Microbiology 3 ch. 4, 19, 20 archaea and ribotyping and methanogens

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  1. Who discovered archaea and how was it done?
    Carl Woese. He studied the Small Subunit (SSU) rRNAs of various microbes and based on the similarities and differences between the nucleotide sequences of various microbes, he found that that were two major classes of microbes: bacteria and archaea.
  2. what is ribotyping and how is it done?
    • ribotyping is a type of genomic fingerprinting (processes
    • by which restriction enzymes are used to compare the phylogenies of different
    • organisms).  Ribotyping begins by
    • treating a microbe’s entire DNA with a restriction enzyme. The digested DNA is
    • run on a gel and transferred to a nylon filter, and the rRNA encoding DNA
    • fragments are visualized after hybridization with a labeled rRNA gene probe.
    • Ribotyping allows for the revealing of a microbe’s identity.
  3. Why is 16S rRNA used as the target for ribotyping?
    The SSU rRNA is used as the target for this techniquebecause it plays the same role in all organisms. These nucleotide sequences arealso very resistant to mutation. The SSU rRNA is also used in this techniquebecause it contains certain regions that are variable among organisms andcertain regions that are quite similar. The variable regions can be used tocompare the evolutionary histories of two similar organisms, while the similarregions can be used to compare distantly related organisms.
  4. how does pseudomurein differ from peptidoglycan?
    pseudomurein lacks NAM, and it does not containD-amino acids, but it does however have alanine, glutamic acid and lysine, but all in the L-chiral form.
  5. archaea and gram staining
    The Archaea can be tested by Gram staining andyield both Gram+ and Gram-negative species. But there is not the samecorrelation of structure with Gram staining as found with the Bacteria. SomeGram + types have a cell wall made of pseudomurein. This is similar to butcertainly different from peptidoglycan.
  6. how do archaeal membrane lipids differ from those of bacteria?
    • 1)      Theycontain hydrocarbons derived from isoprene units: five-carbon, branchedmolecules:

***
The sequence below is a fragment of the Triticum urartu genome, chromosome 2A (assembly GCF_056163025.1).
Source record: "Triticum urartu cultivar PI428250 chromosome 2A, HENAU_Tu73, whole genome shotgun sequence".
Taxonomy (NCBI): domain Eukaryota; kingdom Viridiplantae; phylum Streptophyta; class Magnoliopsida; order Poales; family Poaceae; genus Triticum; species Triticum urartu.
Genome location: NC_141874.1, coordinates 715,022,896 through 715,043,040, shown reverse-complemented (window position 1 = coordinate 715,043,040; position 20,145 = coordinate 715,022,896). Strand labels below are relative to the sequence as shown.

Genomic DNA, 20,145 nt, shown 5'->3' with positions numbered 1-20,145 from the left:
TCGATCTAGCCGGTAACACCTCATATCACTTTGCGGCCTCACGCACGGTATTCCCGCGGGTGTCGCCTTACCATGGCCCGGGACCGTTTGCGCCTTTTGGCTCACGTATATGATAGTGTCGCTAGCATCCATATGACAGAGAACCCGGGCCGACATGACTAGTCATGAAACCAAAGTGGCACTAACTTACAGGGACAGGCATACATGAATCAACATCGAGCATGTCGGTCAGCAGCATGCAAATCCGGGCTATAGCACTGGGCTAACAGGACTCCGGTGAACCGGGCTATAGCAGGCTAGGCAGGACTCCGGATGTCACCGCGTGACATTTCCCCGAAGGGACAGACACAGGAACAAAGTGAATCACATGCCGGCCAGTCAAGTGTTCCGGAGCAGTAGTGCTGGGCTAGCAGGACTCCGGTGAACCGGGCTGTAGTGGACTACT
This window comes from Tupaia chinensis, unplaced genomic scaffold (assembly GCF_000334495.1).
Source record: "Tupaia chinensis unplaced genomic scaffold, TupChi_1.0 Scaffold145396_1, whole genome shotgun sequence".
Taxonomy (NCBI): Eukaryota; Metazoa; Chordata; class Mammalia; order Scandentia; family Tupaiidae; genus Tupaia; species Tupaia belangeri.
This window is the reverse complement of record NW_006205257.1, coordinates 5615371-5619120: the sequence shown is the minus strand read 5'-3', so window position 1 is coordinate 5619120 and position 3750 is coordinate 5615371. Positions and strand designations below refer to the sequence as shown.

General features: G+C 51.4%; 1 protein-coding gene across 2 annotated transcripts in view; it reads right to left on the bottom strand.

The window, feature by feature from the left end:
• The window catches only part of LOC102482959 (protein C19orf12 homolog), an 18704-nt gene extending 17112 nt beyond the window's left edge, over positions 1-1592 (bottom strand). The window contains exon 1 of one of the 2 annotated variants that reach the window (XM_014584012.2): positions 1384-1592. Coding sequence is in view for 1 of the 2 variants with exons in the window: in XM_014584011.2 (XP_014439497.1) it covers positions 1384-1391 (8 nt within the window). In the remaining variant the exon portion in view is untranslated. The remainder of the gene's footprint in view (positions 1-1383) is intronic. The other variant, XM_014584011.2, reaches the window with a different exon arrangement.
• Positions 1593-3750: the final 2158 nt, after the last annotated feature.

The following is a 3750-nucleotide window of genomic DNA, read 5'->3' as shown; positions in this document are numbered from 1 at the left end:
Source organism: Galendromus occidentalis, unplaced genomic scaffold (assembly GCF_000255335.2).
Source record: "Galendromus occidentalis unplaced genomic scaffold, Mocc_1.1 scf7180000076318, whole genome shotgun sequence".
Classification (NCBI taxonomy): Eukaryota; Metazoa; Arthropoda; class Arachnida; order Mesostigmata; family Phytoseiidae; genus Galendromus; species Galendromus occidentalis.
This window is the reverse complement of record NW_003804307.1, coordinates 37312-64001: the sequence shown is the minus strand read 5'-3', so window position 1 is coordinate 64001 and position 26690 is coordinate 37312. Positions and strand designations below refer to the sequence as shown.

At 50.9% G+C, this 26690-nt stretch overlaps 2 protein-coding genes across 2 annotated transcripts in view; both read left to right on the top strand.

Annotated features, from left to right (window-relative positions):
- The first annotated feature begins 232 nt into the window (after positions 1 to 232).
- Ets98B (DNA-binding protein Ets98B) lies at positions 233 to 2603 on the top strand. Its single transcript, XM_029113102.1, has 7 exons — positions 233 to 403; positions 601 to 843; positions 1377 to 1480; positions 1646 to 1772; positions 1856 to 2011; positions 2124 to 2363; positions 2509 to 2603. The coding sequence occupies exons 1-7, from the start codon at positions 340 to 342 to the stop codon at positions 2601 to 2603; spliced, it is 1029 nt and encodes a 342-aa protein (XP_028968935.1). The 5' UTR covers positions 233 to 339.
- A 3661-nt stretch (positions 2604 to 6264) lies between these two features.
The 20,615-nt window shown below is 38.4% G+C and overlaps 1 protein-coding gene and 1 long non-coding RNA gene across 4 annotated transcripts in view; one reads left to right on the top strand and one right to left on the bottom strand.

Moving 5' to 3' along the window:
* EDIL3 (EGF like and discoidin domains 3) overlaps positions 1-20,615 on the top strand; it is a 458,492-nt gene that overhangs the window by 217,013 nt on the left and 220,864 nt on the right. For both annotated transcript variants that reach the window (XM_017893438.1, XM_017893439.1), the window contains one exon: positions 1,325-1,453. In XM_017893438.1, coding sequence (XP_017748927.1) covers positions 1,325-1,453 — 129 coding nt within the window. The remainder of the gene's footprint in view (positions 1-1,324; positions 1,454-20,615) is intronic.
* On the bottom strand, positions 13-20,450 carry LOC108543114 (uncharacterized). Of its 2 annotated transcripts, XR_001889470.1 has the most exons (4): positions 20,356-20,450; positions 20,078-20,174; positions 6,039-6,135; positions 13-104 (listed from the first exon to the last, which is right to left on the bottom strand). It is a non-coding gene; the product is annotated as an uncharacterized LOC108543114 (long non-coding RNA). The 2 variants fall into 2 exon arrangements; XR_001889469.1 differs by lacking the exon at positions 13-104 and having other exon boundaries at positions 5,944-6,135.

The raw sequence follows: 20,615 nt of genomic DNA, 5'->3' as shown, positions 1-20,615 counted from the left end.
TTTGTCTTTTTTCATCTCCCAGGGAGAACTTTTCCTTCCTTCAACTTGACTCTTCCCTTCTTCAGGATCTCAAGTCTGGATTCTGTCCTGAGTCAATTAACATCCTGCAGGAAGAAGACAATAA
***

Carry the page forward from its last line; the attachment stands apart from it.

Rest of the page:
• Image Upload

    Because of the kink that you see in isoprene, the lipids inarchaeal membranes = branched. 

    2)      Hydrocarbonsare attached to glycerol by ether links rather than ester links. This allowsthem to be more resistant to chemical attacks than bacteria.

    3) Archaea also have diglycerol tetraether lipids in their membranes. Diglycerol tetraether lipids are formed when two glycerol residuesare linked by       two longhydrocarbonsthat are 40 carbons in length. They are more rigid than diethers. Thediglycerol tetraether lipids are found in archaea that live in hotenvironments.
  7. what are methanogens?
    • .  They
    • are a major group of anaerobic Archaea, which obviously produce methane.
  8. what are the two major types of methanogens?
    • The two major types of methanogens are CO2
    • reducers and aceticlastic methanogens. The latter means that acetic acid is
    • cleaved into CO2 and methane CH4. The CO2 reducers
    • use hydrogen gas to reduce the carbon dioxide to methane.
  9. what is the difference between a methanotroph and a methylotroph?
    • Any organism using one-carbon organic compound for both an
    • electron donor and as a
    • source of cell carbon is termed a Methylotroph


    • Methanotroph - These
    • are aerobic organisms that oxidize methane (CH4) using it for both an electron
    • donor and as a source of cell carbon 
  10. what is an oligonucleotide signature sequence?
    • An oligonucleotide signature sequence (OSS) is a
    • sequence of nucleotides that is specific to a certain set of phylogenetically
    • related organisms.
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Microbiology 3 ch. 4, 19, 20 archaea and ribotyping and methanogens
2013-10-29 00:32:28
Microbiology 19 20 archaea ribotyping methanogens

3. Microbiology ch. 4, 19, 20 archaea and ribotyping and methanogens
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